During her college days, she played gigs as a folk musician and worked at a coffeehouse. She made some appearances on local TV and radio shows. And in 1964, at the age of 20, she left home and went to Toronto to start a career as a folk singer. Because she lacked money for the union fees, she played at a few gigs in Toronto. At this point, she mostly played non-union gigs in church basements.
With no name recognition, veteran performers had exclusive rights for some songs. She ran into what people call “territorial songs”. By late 1964, she found out she carried a baby inside her. She got pregnant by her ex-boyfriend, who left her three-months pregnant with no money in an attic room. While she sang about her daughter, nobody knew about her existence until 1993. Unable to provide for her, she gave her daughter for adoption.
By the end of the 1960s, Mitchell had her breakthrough moment. David Crosby listened to her in a club and took her to Los Angeles. Soon after, Elliot Roberts started managing her. Joni released her debut album, Song to a Seagull, and then toured to promote it. The tour created anticipation for her second LP, Clouds, released in April 1969.
Her next album, Clouds, helped her earn her first Grammy Award for Best Folk Performance. She then released her third album, Ladies of the Canyon, and her sound expanded. At this point, Joni produced more than just folk music, she also included pop and rock elements. For example, her songs contained more percussion, backing vocals, and compositions on the piano.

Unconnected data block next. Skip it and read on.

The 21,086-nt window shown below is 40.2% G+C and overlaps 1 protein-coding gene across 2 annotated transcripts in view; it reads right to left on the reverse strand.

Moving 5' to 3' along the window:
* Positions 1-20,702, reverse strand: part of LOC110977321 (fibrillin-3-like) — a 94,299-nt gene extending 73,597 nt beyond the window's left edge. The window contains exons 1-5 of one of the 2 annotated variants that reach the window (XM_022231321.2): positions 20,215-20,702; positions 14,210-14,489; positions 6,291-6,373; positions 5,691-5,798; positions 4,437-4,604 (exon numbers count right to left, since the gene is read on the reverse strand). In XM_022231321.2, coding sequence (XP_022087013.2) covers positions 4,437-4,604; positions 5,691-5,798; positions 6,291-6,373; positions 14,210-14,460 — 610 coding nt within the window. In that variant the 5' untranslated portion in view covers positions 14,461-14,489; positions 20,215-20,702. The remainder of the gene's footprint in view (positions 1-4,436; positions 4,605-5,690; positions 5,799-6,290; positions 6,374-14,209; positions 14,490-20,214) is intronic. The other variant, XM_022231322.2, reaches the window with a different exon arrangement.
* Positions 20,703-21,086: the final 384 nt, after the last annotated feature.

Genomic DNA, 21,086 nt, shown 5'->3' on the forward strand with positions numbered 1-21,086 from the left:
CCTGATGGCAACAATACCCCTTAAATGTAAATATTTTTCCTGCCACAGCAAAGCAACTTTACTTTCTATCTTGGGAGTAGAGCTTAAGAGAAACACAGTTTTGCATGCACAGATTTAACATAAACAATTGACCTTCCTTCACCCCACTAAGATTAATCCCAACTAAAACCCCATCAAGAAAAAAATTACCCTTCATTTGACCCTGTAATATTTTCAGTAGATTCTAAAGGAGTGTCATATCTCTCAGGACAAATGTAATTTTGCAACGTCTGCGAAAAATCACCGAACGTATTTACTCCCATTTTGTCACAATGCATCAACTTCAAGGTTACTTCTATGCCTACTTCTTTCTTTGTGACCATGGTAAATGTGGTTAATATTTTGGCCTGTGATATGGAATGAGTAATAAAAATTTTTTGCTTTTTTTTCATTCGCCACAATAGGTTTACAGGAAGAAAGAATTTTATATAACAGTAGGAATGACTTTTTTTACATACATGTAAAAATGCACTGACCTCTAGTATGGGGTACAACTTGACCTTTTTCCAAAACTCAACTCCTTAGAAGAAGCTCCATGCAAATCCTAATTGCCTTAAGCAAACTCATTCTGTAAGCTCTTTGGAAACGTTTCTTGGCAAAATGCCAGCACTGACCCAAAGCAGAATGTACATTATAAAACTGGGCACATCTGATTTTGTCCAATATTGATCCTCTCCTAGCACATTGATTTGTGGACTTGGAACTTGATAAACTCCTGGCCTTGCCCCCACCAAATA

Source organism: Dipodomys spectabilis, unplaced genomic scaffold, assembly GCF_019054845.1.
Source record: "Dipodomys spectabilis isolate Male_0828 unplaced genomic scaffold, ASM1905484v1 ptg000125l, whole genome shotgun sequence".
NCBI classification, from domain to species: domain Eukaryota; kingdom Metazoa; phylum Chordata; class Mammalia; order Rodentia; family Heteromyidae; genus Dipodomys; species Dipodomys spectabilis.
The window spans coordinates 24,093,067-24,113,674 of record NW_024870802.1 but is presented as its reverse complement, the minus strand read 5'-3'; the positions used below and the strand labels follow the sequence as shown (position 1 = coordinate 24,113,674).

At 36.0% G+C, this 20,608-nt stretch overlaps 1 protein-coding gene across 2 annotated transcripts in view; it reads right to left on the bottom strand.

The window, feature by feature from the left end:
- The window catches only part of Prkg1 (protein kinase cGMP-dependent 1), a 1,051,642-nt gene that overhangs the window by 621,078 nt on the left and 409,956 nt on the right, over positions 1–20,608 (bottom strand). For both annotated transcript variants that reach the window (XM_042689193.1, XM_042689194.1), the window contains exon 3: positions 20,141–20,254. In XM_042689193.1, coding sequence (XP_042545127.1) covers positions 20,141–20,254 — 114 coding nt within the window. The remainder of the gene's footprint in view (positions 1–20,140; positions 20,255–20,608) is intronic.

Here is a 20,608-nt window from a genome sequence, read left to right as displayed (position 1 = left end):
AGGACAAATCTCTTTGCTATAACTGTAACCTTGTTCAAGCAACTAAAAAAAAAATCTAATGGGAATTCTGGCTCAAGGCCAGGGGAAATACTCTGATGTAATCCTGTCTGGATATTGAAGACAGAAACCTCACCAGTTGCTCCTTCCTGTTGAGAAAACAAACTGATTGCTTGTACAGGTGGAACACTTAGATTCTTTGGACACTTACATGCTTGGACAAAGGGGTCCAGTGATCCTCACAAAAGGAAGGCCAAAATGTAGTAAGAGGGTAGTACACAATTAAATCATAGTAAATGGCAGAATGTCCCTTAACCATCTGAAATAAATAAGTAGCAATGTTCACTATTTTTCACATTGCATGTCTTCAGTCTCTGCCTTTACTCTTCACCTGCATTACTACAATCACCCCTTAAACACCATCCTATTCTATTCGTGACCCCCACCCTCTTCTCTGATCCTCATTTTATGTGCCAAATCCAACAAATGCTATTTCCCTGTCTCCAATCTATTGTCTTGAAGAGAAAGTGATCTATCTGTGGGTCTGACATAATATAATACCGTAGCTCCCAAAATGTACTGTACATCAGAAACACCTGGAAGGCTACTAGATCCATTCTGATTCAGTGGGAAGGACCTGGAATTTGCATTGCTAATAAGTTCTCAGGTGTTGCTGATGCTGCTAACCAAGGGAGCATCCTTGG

Ladies of the Canyon got gold certification by selling more than 500,000 copies. At this point, she stopped touring for one year, and just wrote and pain.
In June 1971, she released her album Blue, an instant critical and commercial success. This album contains the evergreen hit song, Carey. Blue departed further from the sounds of Ladies of the Canyon. Instead, it put more focus on her voice and emotions.
After the success of Blue, she wanted to return to the live stage. By the mid-1970s, she started working on her first double studio album. She wanted a looser album. For that purpose, she collaborated with drummer Don Alias, Chaka Khan, and more.
In the 1980s, Mitchell worked with her friend David Geffen, who founded a new label, Geffen Records. She released the album Wild Things Run Fast, signaling a return to pop songwriting. During this period, she recorded with bassist Larry Klein, the man she later got married to. It lasted for 12 years, from 1982 to 1994.
During the 1980s, Mitchell went on a world tour, visiting Japan, Ireland, the UK, France, Germany, Scandinavia, Australia, and then going back to the US. She videotaped her performance and then released it on home video.